The New York City Fire Department (FDNY) won’t dispatch its firefighters to potential coronavirus calls, as the city leaves it in the hands of EMTs and paramedics, according to the New York Post (which bizarrely opens their article with: “They’re not the Bravest when it comes to the coronavirus.”)
The department issued an order Friday temporarily relieving firefighters from responding to calls of the second highest priority for patients with fever, coughing, difficulty breathing or even those who are unconscious.
A fever, cough and trouble breathing are the most common symptoms of the novel coronavirus, officially called COVID-19. –New York Post.
“Effective immediately, the following call types will temporarily not receive a [certified first responder] response,” states paperwork obtained by the New York Daily News.
According to the report, paramedics are shocked at the decision:
“We can’t believe they would put out this order during one of the biggest citywide health crises. The fact that they’re abdicating all of this is just astounding,” said one first responder. “You’re talking about people who call themselves the Bravest.” Alternatively, you’re talking about people whose job it is to fight fires – not contract a hyper-virulent disease that would prevent them from fighting fires… as opposed to an EMT, whose job description includes likely exposure to pathogens.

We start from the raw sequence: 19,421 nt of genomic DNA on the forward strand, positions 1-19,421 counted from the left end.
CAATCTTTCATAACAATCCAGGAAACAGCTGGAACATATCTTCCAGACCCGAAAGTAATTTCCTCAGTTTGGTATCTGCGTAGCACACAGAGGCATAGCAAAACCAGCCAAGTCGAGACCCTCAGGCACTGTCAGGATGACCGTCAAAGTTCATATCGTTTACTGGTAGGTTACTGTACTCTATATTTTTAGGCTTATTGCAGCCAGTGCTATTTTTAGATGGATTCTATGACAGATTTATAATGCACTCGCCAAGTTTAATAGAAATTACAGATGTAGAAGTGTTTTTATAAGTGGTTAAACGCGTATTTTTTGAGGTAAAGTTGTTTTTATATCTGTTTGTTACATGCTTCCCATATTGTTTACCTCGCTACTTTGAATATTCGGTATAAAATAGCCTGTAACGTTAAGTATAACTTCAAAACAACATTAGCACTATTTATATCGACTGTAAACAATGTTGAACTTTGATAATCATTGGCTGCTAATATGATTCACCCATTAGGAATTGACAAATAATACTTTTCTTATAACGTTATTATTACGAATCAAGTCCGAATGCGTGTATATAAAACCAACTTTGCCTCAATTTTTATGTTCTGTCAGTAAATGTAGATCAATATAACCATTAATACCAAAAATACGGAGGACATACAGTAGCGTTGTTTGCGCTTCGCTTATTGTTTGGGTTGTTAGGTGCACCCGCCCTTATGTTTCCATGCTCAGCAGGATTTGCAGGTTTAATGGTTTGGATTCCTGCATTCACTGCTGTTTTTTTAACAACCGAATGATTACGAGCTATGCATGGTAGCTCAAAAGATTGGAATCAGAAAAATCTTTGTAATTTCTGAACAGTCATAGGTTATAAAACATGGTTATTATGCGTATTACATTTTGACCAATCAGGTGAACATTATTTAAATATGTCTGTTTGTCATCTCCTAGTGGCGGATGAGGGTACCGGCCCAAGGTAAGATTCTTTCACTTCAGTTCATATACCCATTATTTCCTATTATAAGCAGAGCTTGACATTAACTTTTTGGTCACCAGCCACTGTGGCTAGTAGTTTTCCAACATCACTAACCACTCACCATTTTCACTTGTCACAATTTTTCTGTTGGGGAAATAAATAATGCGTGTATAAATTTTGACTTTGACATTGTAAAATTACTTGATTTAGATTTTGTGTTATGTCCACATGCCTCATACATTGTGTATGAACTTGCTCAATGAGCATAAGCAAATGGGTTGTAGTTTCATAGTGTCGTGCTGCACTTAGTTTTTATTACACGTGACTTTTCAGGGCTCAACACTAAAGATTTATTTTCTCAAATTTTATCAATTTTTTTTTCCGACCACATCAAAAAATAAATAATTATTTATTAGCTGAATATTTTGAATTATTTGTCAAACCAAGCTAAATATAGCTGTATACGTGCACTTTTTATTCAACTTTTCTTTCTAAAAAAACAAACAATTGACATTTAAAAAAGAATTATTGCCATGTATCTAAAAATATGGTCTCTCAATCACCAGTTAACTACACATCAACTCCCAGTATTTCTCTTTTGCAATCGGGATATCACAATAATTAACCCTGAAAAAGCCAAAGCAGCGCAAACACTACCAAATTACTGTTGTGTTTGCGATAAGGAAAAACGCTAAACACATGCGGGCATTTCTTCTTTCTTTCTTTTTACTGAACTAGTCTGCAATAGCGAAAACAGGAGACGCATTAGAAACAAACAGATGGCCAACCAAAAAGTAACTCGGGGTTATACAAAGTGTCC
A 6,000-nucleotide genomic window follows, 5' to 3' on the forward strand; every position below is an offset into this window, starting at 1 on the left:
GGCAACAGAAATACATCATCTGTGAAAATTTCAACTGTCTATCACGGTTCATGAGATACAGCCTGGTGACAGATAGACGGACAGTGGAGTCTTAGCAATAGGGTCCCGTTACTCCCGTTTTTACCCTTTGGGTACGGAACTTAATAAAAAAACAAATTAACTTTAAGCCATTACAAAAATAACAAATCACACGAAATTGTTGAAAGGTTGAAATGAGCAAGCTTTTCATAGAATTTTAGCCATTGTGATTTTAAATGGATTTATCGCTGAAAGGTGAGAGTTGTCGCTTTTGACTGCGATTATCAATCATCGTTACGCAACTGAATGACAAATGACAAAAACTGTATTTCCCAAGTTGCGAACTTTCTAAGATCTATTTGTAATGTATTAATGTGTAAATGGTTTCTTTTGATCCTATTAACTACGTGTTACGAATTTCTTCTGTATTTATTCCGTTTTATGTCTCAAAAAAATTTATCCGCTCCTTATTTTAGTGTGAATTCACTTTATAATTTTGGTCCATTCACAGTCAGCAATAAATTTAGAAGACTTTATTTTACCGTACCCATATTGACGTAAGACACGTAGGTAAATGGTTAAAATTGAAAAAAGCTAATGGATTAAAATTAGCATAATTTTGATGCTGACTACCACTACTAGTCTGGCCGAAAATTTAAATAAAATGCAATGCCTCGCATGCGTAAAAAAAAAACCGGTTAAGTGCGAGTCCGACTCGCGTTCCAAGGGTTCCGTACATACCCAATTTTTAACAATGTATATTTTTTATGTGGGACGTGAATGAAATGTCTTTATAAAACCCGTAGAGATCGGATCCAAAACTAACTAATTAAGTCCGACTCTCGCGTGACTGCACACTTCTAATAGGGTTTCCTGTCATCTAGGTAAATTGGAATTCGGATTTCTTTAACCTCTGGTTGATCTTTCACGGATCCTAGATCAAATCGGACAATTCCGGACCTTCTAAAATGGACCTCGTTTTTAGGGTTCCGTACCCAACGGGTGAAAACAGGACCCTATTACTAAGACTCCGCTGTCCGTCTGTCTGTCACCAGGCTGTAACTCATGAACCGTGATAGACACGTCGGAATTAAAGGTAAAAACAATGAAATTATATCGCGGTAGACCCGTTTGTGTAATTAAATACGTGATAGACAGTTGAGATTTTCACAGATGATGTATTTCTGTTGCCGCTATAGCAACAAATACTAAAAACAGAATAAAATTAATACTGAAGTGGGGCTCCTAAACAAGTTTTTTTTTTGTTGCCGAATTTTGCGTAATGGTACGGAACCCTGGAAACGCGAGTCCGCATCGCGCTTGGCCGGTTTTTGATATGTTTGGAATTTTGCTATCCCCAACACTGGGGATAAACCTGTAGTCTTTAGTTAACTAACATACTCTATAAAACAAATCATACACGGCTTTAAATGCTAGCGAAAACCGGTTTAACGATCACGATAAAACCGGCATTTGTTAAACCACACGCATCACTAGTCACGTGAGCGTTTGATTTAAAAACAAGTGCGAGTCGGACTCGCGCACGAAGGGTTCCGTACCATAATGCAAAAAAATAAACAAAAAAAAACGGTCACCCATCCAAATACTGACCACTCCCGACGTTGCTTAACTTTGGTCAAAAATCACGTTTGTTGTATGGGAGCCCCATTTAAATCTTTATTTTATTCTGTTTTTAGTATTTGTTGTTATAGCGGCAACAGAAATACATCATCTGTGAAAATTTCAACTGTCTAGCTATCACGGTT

“They would literally lose the firehouse. If you lose the house, the response times go through the roof,” said one veteran paramedic, while the Post notes that at least 30 Seattle-area firefighters were placed under quarantine after responding to a nursing home where coronavirus erupted.
“It puts everyone at risk. It puts EMS workers at risk, when we don’t have the resources. It puts the lives of New Yorkers at risk if they’re not on scene,” said EMS lieutenant Anthony Almojera, vice president of Local 3621 of the FDNY Uniformed EMS Officers.
“If this thing really takes off — we have the state of emergency now — these kids aren’t going to be able to handle it,” said Almojera, noting that there are a lot of rookies in the EMS ranks.
All FDNY firefighters are certified first responders, and will continue to respond to the highest priority cases such as cardiac arrest or choking, said FDNY spokesman Frank Dwyer.
“Firefighters continue to respond to the highest priority medical calls, whether they are potential COVID-19 calls or not including … cardiac and respiratory arrests, choking, and trauma incidents,” Dwyer said. –New York Post.
City Councilman Joseph Borelli, who also serves as chairman of the fire and emergency management committee, called the restriction “a smart idea,” according to the Post. “It seems like a logical way to reduce the number of people who come in close contact with coronavirus patients,” he added. “Someone complaining of flu-like symptoms doesn’t need an engine company with five firefighters.“
That said, the new order comes amid a “critical shortage” of EMT staff.